San Jose-based ThreatMetrix has aligned with Data Privacy Day by outlining strategies for businesses to build trust on the Internet through better cybersecurity measures without compromising consumer privacy.
Coordinated and led by the National Cyber Security Alliance (NCSA), Data Privacy Day is held each year on January 28 to raise international awareness and empower individuals and businesses to better protect their privacy, centered on the theme of “Respecting Privacy, Safeguarding Data and Enabling Trust.” For its third consecutive year, ThreatMetrix has signed on as a Data Privacy Day Champion, supporting the ideal that individuals, organizations, business and government all share the responsibility to be aware of data privacy challenges.
During President Obama’s State of the Union address last week, it was clear that cybersecurity is an urgent and growing concern among the U.S. government and its citizens. The proposed Privacy Bill of Rights would allow consumers to decide what pieces of their personal data are collected by companies and decide how that data is used. The legislation would also enable consumers to prohibit companies that collect their data for one purpose to use it for another. These changes have the potential to significantly impact the way businesses process customer data.
Many businesses lack the resources or knowledge to fulfill their responsibility of protecting customers’ privacy and data. Cybercriminals are often virtually impossible to locate due to the use of stolen identities, compromised devices, and masked IP addresses and many businesses simply don’t know how to stop those networks of fraudsters.
To help combat cybercrime while maintaining customer privacy to build trust online, ThreatMetrix has outlined several strategies for businesses to implement:
Digital Identity Proofing -Traditional identity verification technologies such as challenge questions rely on personal information that has already been breached and is in the hands of the cybercriminals. Businesses need to take a different approach and analyze global patterns of identity usage, including locations, devices, accounts, transactions and associations over time to consider all aspects of a user’s behavior without putting artificial speed bumps in the way of the customer.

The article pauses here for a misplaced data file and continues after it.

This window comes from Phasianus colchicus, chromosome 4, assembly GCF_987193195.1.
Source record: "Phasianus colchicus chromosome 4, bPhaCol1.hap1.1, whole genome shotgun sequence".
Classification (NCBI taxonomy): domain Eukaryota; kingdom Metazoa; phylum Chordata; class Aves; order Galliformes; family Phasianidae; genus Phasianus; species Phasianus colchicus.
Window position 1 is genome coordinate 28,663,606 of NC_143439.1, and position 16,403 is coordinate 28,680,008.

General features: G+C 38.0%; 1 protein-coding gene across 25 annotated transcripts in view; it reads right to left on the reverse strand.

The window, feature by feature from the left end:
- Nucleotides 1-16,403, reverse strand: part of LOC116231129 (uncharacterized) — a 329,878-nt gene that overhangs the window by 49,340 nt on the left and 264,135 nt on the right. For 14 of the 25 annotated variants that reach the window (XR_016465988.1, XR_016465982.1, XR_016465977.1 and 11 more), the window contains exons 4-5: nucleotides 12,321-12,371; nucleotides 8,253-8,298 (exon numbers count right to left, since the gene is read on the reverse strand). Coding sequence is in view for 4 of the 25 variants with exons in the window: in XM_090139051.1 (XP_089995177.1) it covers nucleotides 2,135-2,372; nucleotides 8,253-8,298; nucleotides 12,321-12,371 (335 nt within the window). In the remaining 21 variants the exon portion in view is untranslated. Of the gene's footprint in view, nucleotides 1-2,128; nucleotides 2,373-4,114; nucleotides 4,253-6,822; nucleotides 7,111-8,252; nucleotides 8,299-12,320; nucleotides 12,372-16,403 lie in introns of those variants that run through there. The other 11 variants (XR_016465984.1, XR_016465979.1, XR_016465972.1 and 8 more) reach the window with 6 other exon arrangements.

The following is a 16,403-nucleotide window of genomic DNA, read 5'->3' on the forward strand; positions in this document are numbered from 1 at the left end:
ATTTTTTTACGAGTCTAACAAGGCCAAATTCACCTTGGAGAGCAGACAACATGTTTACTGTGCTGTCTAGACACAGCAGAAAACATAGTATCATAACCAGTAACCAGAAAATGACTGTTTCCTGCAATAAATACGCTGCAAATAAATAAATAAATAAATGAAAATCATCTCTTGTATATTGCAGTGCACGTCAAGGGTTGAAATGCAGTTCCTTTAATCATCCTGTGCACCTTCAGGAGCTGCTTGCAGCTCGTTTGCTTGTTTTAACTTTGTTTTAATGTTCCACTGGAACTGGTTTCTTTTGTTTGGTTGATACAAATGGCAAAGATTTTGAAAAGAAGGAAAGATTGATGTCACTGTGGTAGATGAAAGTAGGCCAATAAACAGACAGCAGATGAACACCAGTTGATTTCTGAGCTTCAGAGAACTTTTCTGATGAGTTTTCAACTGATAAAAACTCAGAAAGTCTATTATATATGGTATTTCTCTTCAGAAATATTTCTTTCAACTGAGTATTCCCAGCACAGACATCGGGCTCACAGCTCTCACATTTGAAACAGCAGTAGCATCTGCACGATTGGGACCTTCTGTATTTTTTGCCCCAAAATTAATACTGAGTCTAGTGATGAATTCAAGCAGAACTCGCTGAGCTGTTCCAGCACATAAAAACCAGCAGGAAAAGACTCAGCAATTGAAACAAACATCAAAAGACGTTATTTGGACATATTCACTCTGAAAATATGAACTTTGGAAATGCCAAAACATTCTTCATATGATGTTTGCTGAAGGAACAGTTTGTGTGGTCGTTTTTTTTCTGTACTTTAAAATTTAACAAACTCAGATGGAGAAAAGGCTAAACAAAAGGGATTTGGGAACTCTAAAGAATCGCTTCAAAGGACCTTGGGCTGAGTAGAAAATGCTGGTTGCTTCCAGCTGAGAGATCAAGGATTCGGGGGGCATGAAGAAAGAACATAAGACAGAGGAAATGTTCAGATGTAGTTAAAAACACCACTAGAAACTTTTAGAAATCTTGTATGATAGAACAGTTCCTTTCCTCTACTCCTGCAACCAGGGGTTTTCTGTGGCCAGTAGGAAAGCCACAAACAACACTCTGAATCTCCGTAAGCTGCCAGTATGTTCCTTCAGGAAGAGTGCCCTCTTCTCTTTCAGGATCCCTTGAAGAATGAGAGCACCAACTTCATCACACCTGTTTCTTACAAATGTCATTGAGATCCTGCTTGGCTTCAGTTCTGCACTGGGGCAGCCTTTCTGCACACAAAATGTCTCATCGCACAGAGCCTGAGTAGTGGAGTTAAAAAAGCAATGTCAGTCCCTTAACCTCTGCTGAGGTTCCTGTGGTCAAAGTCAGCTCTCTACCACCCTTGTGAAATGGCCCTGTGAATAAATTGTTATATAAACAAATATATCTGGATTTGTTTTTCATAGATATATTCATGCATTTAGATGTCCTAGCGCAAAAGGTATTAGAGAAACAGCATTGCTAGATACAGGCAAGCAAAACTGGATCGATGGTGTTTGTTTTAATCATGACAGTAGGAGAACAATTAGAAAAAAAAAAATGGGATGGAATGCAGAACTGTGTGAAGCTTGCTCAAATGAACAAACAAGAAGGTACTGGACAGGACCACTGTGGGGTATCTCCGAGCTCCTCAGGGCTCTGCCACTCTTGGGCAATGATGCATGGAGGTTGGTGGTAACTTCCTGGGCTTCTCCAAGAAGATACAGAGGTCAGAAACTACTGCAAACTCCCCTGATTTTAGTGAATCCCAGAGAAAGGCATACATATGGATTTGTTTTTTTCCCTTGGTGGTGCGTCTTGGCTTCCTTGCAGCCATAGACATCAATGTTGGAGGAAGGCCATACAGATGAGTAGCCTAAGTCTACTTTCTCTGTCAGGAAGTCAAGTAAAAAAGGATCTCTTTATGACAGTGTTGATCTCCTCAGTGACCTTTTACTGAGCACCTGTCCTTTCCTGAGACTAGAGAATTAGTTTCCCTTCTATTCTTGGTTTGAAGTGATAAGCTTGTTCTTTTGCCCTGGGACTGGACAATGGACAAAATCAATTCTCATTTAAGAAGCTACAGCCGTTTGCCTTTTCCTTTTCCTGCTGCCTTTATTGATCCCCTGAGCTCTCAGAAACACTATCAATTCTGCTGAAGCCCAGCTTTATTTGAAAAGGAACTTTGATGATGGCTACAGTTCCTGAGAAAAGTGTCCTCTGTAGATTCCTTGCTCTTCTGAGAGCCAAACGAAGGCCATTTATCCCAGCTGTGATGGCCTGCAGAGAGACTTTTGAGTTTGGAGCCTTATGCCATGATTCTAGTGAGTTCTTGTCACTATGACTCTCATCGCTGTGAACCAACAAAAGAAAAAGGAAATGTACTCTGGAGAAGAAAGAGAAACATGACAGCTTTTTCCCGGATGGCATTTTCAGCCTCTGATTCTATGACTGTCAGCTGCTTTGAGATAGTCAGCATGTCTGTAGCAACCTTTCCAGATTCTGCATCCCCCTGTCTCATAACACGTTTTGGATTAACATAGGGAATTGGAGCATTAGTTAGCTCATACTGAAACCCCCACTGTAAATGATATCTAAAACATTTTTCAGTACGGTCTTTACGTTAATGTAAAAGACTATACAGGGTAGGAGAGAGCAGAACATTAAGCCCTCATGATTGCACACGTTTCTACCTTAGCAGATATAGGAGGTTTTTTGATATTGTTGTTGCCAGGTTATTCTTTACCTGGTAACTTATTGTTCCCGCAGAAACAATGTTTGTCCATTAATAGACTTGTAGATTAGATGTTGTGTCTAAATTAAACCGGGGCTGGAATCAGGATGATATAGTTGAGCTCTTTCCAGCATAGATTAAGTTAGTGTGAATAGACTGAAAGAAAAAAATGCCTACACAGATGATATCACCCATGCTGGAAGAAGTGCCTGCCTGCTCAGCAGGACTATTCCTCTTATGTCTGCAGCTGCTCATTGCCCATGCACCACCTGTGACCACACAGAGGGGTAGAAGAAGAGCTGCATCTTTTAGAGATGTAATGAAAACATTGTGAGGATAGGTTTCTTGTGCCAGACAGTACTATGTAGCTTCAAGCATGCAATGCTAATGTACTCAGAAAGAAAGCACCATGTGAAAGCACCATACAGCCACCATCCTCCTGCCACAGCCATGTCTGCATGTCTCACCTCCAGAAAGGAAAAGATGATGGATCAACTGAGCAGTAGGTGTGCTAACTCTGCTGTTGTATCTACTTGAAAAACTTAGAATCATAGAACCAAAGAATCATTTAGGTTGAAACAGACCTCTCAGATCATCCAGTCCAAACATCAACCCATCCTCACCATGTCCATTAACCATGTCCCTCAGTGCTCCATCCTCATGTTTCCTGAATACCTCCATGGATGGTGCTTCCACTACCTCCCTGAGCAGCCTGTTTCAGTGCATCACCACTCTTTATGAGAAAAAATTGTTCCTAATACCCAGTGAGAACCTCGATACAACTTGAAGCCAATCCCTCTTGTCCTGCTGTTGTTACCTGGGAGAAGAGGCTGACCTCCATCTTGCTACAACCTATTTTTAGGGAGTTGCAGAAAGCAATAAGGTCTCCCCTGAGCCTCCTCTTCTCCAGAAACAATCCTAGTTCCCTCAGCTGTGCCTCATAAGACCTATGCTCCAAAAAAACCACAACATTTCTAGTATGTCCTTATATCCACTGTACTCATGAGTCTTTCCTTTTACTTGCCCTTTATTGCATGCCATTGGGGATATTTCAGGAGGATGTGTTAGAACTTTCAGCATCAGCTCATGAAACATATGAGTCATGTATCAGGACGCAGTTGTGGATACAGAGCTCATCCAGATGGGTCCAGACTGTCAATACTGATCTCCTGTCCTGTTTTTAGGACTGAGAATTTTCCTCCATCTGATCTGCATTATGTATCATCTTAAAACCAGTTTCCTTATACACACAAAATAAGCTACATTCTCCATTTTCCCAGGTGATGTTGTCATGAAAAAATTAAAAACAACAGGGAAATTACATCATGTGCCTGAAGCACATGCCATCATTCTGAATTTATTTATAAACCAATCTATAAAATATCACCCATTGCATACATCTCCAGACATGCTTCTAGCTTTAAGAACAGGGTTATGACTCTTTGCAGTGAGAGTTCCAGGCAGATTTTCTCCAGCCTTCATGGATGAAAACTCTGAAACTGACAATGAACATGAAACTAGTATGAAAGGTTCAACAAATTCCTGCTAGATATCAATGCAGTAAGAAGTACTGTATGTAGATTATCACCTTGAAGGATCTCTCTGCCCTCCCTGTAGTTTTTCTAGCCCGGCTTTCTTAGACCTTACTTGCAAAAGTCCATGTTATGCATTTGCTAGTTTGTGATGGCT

Secure Anonymized Shared Intelligence – Businesses need a network to fight a network, but they also need “privacy by design.” Intelligence networks need to anonymize and secure data not only against outside attacks but also internal theft and social engineering attacks. Legal restrictions such as those proposed by Obama will fail to protect consumer data if not backed by advanced technology and processes.
Endpoint Threat Intelligence – To differentiate between trusted users and cybercriminals, businesses need to consider the context of every access attempt and transaction from each user. Whether initiated by a customer or an employee, businesses need to establish the credibility of the transaction in real time based on the full context of the user’s identity, behavior over time and device threats. These threats include man-in-the-middle and man-in-the-browser attacks, account compromise, bots, proxies, and location and transaction anomaly screening to determine the level of authentication and authorization required to process the request.
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